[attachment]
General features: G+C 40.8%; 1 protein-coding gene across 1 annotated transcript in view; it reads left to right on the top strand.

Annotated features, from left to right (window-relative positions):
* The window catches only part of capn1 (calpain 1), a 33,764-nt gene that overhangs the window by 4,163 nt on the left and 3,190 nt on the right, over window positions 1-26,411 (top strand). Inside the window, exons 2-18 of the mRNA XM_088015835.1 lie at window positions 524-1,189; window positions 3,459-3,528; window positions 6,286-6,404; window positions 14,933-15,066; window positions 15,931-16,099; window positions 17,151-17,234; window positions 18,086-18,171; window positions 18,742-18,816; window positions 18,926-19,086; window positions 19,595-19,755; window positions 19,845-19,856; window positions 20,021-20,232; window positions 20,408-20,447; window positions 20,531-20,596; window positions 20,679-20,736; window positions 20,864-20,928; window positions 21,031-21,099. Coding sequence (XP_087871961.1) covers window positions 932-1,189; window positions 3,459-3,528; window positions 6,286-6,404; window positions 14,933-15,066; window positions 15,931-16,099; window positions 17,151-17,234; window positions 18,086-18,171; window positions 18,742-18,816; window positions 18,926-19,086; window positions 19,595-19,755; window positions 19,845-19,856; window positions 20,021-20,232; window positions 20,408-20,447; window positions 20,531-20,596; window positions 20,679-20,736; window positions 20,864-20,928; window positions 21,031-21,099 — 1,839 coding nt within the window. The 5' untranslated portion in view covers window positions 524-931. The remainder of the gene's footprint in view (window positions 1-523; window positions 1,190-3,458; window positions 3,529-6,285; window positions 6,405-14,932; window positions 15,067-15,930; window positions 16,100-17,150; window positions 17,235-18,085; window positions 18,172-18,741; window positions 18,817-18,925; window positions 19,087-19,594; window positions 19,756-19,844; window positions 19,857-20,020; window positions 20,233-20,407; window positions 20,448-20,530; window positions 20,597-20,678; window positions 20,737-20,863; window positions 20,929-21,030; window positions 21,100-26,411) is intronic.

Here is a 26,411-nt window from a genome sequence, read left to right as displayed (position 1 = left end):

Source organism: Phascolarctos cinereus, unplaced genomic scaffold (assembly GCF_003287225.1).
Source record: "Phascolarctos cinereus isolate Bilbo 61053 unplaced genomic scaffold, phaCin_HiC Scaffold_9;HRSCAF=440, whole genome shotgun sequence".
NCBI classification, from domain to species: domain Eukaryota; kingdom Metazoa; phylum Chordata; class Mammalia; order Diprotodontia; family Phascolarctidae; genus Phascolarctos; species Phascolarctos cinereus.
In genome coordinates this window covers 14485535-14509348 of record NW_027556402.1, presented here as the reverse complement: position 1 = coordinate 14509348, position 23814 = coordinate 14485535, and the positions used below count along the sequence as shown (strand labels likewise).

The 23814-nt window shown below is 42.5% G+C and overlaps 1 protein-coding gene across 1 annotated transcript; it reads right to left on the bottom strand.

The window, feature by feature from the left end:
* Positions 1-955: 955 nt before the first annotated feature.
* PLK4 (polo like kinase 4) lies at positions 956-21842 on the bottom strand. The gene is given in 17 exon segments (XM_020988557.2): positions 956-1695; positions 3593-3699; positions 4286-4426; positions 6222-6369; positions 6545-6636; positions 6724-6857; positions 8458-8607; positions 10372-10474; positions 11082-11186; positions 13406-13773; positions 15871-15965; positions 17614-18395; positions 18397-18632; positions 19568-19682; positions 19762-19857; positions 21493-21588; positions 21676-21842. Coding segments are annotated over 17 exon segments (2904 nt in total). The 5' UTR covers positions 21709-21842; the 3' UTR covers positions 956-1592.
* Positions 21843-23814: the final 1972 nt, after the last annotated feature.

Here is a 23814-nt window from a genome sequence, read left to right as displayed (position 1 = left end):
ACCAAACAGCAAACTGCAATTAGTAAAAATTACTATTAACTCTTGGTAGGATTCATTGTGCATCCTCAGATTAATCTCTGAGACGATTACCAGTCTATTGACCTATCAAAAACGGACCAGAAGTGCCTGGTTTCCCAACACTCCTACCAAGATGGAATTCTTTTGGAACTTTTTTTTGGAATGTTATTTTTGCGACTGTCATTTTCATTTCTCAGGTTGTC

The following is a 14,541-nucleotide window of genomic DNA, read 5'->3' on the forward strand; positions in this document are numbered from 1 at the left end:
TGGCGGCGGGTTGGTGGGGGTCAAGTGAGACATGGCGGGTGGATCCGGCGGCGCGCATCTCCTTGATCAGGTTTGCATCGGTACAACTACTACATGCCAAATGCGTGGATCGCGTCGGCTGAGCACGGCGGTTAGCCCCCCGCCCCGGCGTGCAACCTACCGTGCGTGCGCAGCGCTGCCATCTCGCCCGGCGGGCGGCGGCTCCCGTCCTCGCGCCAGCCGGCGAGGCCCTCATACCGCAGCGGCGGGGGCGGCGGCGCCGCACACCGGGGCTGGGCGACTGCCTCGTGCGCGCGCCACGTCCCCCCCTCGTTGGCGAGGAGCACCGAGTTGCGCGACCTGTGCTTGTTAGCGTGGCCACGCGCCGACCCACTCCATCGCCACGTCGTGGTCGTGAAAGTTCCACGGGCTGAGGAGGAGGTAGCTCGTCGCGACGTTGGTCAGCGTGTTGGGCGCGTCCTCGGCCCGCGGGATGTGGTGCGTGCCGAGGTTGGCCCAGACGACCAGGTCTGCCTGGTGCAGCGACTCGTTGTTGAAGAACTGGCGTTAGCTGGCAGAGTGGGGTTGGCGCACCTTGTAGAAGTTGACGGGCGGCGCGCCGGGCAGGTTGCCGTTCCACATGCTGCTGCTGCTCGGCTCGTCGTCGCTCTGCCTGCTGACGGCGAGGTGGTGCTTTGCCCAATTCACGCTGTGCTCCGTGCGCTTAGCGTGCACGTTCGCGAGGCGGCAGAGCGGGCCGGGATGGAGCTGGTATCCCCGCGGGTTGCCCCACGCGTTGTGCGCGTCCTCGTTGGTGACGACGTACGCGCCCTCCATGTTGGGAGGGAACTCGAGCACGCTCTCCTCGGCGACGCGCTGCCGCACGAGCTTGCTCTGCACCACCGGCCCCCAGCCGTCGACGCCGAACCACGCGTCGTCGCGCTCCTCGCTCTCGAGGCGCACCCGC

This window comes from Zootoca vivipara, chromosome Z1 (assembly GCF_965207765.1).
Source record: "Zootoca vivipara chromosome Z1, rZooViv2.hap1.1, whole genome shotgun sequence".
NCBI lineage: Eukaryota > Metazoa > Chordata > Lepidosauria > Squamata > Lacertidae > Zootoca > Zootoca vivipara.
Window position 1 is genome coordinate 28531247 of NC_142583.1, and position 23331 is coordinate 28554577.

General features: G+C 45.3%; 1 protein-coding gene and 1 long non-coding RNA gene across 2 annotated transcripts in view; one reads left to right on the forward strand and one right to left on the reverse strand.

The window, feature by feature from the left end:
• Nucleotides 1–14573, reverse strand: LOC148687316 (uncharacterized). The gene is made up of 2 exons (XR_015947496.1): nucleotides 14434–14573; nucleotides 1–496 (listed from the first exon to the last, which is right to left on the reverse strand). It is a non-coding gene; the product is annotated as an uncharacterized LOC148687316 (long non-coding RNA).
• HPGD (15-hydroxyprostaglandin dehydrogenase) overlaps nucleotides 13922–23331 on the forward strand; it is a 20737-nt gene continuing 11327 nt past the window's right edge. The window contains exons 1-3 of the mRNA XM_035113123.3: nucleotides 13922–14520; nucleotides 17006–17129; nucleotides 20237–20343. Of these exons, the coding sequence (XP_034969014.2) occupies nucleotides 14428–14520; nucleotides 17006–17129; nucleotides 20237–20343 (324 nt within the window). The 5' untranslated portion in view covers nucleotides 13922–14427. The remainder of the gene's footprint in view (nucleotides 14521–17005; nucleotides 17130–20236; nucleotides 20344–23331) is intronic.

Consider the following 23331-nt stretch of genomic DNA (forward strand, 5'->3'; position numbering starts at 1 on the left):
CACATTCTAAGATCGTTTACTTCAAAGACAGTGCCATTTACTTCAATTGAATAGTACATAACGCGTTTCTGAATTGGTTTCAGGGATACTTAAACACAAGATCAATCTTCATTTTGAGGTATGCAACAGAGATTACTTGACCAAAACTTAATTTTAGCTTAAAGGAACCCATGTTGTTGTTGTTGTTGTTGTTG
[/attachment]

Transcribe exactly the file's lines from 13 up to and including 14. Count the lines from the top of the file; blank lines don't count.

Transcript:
* Positions 21843-23814: the final 1972 nt, after the last annotated feature.

Here is a 23814-nt window from a genome sequence, read left to right as displayed (position 1 = left end):